Easter In Toledo: Holy Crap!

Maundy Thursday is a very special day in Toledo, I was told. It is the day when the city’s myriad of monasteries and convents, usually closed to outsiders, open their doors to the hoi polloi. Spain’s first Catholic cathedral was built in Toledo, and resting on its momentous religious significance, every conceivable Catholic order has its hive. Nevertheless, the number of devout men and women contained within their thick stone walls has been progressively shrinking, and it seems that, nowadays, almost all the nuns, monks and priests under the age of 70 emanate from Latin America, Africa or the Philippines.

But I digress…

This is my third Easter since moving to Toledo, and I’d missed “The Grand Opening” of these holy dwelling places in the two years previous. So this time round, I was determined not to let it pass me by.

Well, I needn’t have bothered.

I’d not done much research beforehand to see what it was all about. I had naively hoped that I’d be able to indulge in a bit of “snooping”. I mean, I would love to see a working convent or a monastery from the inside, even if it was just for an amble around the inside courtyards (which can be very beautiful), a sneak peek into the reading room, kitchen, dining hall, or anything actually relevant to the everyday life of the inmates.

But no. The deal was that the institutions’ churches opened, allowing you to have a quick shuffle round the pews, gaze at statues of gold-robed saints with their fingers in weird positions and pray that you’d not get trapped in there mid-mass. Unless you actually wanted to attend mass. Which I didn’t. But I did get trapped. For a whole three hours. OK, it was probably only 20 minutes…

During my detainment, I noticed something interesting. At the back of these churches, facing the altar, there’s often a separate section, partitioned off with a wooden lattice. When I turned round during the interminable sermon, I realised what these were for: they were viewing galleries for the nuns. There they stood, shoulder on shoulder in solemn silence, watching the men in their fancy dresses pull off their show in what was actually their (i.e. the convent’s) church.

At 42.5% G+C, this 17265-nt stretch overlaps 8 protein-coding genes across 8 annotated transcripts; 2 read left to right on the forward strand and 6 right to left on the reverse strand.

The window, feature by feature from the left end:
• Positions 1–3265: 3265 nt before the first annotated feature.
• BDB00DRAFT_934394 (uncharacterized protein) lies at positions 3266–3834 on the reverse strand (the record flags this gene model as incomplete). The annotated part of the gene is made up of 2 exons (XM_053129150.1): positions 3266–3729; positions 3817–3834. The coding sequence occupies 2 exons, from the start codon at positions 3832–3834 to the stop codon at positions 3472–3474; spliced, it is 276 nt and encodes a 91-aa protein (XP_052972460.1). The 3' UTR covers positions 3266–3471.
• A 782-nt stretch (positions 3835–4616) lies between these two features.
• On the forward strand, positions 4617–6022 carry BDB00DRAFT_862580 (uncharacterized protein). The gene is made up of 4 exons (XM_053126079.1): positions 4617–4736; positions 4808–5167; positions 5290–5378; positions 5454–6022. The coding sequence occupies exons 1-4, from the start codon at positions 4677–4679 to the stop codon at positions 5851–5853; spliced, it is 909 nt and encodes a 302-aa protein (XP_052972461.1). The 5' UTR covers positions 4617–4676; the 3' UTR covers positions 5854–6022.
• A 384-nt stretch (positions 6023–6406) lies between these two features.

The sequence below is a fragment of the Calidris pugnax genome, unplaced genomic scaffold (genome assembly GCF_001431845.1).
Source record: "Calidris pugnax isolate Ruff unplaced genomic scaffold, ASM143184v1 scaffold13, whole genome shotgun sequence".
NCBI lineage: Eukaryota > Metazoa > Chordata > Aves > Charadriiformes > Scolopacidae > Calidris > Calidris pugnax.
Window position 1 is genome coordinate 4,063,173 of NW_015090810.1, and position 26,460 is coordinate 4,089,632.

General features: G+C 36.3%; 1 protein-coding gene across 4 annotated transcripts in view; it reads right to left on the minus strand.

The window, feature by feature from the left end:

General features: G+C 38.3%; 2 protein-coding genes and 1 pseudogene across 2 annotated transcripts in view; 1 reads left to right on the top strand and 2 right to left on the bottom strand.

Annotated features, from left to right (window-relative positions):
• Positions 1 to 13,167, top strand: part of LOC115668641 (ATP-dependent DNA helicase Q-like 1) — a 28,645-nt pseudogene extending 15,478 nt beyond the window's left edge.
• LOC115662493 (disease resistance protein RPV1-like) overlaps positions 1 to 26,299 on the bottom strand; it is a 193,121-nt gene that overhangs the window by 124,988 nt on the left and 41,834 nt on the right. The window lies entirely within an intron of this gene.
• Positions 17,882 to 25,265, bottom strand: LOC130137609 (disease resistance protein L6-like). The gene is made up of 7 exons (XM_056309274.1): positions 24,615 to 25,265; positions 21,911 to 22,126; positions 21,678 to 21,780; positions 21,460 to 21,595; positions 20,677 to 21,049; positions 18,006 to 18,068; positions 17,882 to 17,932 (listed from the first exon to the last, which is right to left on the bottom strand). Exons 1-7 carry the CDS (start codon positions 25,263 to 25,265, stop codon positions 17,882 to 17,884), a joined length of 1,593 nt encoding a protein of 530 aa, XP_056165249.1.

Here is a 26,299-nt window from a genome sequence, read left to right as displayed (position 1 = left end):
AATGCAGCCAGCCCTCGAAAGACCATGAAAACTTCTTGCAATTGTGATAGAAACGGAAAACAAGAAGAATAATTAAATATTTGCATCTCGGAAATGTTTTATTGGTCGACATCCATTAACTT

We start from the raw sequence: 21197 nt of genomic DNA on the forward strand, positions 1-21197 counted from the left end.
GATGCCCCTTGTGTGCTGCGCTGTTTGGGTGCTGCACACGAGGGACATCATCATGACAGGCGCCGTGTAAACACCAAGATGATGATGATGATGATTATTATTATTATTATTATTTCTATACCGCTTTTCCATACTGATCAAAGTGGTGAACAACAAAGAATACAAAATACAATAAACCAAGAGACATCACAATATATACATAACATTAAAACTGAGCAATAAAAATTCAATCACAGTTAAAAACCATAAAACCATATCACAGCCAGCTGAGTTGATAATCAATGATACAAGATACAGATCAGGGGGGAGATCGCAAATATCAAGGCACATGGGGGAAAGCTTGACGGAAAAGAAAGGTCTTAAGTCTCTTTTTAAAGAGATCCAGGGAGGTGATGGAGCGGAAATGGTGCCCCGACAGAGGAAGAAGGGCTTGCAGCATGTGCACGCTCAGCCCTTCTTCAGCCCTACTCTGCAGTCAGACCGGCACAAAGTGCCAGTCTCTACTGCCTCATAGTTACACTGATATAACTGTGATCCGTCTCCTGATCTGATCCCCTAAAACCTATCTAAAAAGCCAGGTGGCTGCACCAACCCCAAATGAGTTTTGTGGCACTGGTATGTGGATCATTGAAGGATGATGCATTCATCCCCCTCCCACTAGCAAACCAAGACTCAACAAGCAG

We (I was accompanied by my delightful Aussie neighbours) made it to four or five venues (with stopping off for drinks in between) before we ran out of steam.

There was only one WOW!-moment for me, induced by this most spectacular ceiling:

Church Ceiling Ceiling close-up

Toledo has some very fancy doors (here’s a picture post, if you’re interested), and we passed by this one on our thirsty pilgrimage:

Toledo Door

I wasn’t so much fascinated by the door itself, butt by the … erm… assome masonry work…

Over the millennia, Toledo has amassed a stockpile of tales and legends that would fill Hogwarts library twice over. It’s not all cute and pleasant bedtime lore, as you can imagine. And if all those sieges, driving out of Jews, murdering of Moors, not to mention the Spanish Inquisition, weren’t enough, there’s a whole compendium of ghost stories. The local Tourist Office is not above promoting Toledo’s dark side. On our walk, we came across this gem of a poster:

Toledo scary poster

What are you two idiots staring at the bloody lamp for?! Chucky’s about to get you…!

I’m a bit concerned now that I might have given you nightmares… here’s some remedial petunias for you:

Petunias

Happy Easter πŸ™‚

 

 

 

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59 thoughts on “Easter In Toledo: Holy Crap!

  1. joannesisco

    Silly me – I confess that when I started to read this, I was thinking about Toledo, Ohio and was totally impressed that this American city would have a history of convents and monasteries …. until I remembered who was writing the post. I blame the early hour of the morning and the coffee transfusion is not yet complete.
    As usual, you have beautiful (actually pretty stunning) pictures combined with a side dish of humour … a perfect start to the day πŸ™‚